30. In Massachusetts, the nominating papers were legally required to have on them the names of a candidate for President and Vice President. LPMASS, the Libertarian Party of Massachusetts, had the written commitment from the MA Secretary of State that we could do a replacement when we knew who was nominated in Denver. We therefore started petitioning, using a pair of names, namely George Phillies and Chris Bennett. After the convention, I contacted the Secretary of the Commonwealth’s office asking for the form they had promised. They answered ‘no form–no substitution allowed’.

    I contacted my attorney. I then contacted the ACLU. I advised National that there were three sane choices, namely (i) continue petitioning for Chris Bennett and I, (ii) continue petitioning for Chris Bennett and I and litigate for substitution, or (iii) Start over, and toss about 5000 raw signatures of the approximately 18,000 needed. The National Committee and its staff, not I, chose option (ii). It would have been practicable but expensive to follow option (iii) and repetition for Barr/Root.

    My other major task in Massachusetts has been to persuade my electors to agree to substitution, should it be legally possible. Several of them, along with a voting majority of my state committee, are Neopagan or members of the GLBTQ community, are entirely aware that in 1999 Barr tried to organize an Army pogrom against Wiccans at Fort Hood, in the same period wrote DOMA, was an ardent drug warrior, in 2007 campaigned against opposition to prayer in the public schools, in 2007 funded via his PAC many Republican Congressmen including Senator John Sununu of New Hampshire, etc etc etc, and do not find his flip flops on issues to be credible. I had a bit of a challenge here, but have so far been successful.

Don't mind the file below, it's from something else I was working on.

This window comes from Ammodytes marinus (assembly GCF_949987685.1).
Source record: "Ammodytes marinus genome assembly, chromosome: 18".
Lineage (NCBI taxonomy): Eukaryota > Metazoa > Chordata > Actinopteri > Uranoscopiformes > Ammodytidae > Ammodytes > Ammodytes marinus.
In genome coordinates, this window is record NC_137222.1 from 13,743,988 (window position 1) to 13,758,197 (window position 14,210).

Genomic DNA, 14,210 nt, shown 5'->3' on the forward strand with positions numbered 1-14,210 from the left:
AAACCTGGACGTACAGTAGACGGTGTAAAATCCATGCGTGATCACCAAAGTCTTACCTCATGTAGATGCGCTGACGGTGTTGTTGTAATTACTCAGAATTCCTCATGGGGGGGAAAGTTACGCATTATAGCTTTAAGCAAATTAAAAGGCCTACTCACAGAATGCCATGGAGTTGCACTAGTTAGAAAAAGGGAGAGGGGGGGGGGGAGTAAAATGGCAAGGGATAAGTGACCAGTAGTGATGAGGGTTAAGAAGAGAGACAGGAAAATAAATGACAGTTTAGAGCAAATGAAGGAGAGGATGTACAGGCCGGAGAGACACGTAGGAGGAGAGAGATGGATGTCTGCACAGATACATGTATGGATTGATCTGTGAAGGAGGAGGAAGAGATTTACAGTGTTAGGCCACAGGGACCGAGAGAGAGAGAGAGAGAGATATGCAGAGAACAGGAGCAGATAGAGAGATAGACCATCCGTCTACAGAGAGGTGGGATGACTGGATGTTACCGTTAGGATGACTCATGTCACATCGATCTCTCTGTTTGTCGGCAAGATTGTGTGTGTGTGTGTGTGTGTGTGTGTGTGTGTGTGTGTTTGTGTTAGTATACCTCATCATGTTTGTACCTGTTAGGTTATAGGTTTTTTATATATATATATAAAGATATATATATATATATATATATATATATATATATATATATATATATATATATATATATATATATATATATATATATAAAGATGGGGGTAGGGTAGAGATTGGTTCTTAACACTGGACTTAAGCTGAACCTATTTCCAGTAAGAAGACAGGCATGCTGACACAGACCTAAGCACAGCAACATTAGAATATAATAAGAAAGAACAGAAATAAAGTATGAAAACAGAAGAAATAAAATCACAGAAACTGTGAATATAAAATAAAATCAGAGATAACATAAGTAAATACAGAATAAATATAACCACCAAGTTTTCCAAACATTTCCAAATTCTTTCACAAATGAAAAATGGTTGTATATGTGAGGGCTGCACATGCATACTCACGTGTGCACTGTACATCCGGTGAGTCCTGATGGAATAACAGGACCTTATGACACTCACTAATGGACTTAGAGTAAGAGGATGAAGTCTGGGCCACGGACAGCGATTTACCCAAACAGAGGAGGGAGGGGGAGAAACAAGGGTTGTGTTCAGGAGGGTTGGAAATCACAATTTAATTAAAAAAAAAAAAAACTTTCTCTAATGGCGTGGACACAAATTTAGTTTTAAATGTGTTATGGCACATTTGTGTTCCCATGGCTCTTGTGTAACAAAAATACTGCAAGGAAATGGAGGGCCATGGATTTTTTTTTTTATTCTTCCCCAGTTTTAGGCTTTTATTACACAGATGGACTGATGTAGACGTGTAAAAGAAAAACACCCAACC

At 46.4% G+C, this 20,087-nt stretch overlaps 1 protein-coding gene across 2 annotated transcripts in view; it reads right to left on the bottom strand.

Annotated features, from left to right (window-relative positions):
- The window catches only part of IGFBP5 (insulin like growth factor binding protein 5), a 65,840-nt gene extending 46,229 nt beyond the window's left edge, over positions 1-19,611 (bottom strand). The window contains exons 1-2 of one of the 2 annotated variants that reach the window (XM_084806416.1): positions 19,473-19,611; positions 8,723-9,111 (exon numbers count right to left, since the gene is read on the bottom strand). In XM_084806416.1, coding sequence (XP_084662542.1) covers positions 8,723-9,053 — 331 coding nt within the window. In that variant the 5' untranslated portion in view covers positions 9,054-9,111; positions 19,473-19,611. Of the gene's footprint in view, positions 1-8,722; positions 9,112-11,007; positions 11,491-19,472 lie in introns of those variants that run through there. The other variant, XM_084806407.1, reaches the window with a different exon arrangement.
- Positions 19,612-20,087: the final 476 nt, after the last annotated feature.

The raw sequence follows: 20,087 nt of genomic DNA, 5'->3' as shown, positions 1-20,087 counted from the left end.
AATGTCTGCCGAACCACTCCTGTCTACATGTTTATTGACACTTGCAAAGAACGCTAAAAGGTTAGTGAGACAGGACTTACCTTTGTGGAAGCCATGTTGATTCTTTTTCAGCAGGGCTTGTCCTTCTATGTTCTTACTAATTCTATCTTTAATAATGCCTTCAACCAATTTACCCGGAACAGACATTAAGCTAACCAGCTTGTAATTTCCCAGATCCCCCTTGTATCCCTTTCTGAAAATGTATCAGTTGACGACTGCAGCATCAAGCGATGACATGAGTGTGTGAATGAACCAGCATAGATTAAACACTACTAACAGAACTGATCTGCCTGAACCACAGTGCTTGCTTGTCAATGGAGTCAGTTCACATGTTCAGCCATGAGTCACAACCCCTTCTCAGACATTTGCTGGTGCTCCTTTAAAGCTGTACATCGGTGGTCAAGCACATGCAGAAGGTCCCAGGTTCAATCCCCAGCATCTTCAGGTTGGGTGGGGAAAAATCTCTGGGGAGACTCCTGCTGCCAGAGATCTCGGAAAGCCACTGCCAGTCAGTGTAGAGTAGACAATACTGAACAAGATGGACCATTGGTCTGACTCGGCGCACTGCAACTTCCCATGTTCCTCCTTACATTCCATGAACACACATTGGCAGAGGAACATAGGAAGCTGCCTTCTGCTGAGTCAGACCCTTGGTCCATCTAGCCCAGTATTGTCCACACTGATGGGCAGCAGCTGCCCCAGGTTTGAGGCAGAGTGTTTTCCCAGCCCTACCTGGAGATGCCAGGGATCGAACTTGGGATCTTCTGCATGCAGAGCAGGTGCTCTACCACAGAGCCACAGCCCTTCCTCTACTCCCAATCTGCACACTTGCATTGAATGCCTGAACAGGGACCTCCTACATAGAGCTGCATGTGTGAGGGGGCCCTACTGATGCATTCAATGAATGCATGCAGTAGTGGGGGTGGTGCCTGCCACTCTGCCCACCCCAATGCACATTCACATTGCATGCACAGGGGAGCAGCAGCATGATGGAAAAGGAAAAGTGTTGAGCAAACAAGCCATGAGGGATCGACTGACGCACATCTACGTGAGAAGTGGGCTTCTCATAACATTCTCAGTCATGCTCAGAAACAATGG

Whether litigation will be successful in Massachusetts, let alone on the needed time scale, is not something I can predict.

    In New Hampshire, the LPNH made its candidate decision well over a year ago, so they would have enough time to petition. It was known in advance that New Hampshire does not have candidate substitution, so whoever they chose would be on the ballot. However, New Hampshire for minor parties does not have exclusion, so any other Libertarian candidate who wanted to collect signatures could do so. The LPNH invited all the real candidates–everyone who had declared–to appear at their state convention. I had already promised to be elsewhere, and sent surrogates. I won their nomination.